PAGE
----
Above all, even with limited equipment and the sudden need to virtually conduct Sabbath services, we are thankful that God made a way for us to webcast our weekly Sabbath services live to our scattered brethren. We are also able to webcast weekly Bible studies from our senior pastor and provide other Bible study resources from the UCGIA website. Beyond Today is broadcast regularly every Sunday via our church Facebook pages. Although our brethren still long to go back to our usual gatherings, we are grateful to God for giving us the technology to virtually meet together.

We thank God that our brethren here are all accounted for and have not been harmed by the virus. We recognize all the more that we need to stay united and continue in prayer for God’s will and His guidance as we wait for His Kingdom to come. We will remain steadfast as we continue to look unto Jesus Christ as our Savior and the finisher of our faith.

- Noel Roy Gilos

Sri Lanka: As of this writing, a daily curfew of 10 p.m. to 4 a.m. is in place in Sri Lanka. Inter-district travel is not permitted for most brethren living in the Colombo district, as the highest number of cases is in the capital of Colombo. According to the media, almost all new COVID-19 cases detected during the last few weeks are from the navy camps and Sri Lankans returning from the Middle East mainly, but also from some other countries.

The government has not permitted any religious worship gatherings so far, not even in limited numbers. The building we hold services in has not been given approval to open up to the public yet. Work places have begun reopening with limited staffing. Essential services are continuing. There is also a general election on the horizon. It is expected that the government will open up the country gradually and church services will be permitted soon.

The brethren are in good health and their spirits are up overall. We are grateful to God that no one among the brethren or their extended families is infected. Technology has helped us to be spiritually fed very well from the home office as well as prerecorded messages from our senior pastor David Schreiber and me. Brethren keep in touch with each other by phone at regular intervals, encouraging each other. Three families who live in the same neighborhood meet regularly for services in the same home.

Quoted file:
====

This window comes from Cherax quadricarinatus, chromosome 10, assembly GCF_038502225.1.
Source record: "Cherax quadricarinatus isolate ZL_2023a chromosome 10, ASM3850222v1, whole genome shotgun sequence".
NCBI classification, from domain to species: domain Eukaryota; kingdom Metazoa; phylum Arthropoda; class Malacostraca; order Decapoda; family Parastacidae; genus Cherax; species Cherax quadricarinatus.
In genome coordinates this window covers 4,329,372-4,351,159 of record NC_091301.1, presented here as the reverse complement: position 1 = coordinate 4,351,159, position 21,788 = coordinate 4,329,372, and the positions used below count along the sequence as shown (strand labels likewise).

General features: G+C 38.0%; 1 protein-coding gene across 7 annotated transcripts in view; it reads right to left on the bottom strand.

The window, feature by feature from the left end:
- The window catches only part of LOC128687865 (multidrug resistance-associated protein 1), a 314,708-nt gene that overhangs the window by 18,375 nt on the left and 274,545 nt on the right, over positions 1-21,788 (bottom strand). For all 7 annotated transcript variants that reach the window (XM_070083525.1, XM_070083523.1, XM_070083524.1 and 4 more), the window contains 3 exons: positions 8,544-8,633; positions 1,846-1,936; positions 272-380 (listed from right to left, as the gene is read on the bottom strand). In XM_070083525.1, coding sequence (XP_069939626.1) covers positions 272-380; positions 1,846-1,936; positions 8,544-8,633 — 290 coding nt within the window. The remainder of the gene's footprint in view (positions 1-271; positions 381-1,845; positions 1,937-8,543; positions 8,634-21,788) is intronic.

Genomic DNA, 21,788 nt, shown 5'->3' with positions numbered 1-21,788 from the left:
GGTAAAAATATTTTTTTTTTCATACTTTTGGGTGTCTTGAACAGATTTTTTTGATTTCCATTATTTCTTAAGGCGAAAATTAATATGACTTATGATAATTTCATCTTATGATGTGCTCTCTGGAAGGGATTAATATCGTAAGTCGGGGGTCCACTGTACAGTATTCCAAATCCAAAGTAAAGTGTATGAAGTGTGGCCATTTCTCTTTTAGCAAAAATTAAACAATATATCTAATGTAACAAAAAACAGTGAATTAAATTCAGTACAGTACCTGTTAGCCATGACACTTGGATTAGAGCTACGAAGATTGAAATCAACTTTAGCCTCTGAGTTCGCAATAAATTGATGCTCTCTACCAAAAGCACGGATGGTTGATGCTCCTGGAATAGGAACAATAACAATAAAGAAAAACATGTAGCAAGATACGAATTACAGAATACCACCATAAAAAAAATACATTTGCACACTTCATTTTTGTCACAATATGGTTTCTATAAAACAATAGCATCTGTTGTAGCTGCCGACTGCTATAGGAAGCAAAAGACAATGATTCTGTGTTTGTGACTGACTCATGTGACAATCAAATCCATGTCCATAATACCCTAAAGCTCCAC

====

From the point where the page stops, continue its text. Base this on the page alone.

As expected, the cost of living is steadily increasing and effecting everyone. Food is available at a higher cost. Since the majority of the country’s workforce in Colombo are still working from home, there is not as much need for private and public transportation. This has resulted in three of our brethren who provide transportation for hire to face challenging times financially. They are now struggling to make their monthly lease rentals even though they have receivedagraceperiod.Anew member, a kind of “handy man,” is having difficulty finding work. Two members have taken a huge pay cut and are also struggling. One member is now unemployed. The rest of the earning youth are thankful they have not received a pay cut or a loss of job as of today. A few of the brethren are now engaging in various kinds of home enterprises to earn some revenue to get by. In all, God is seeing them through, one day at a time.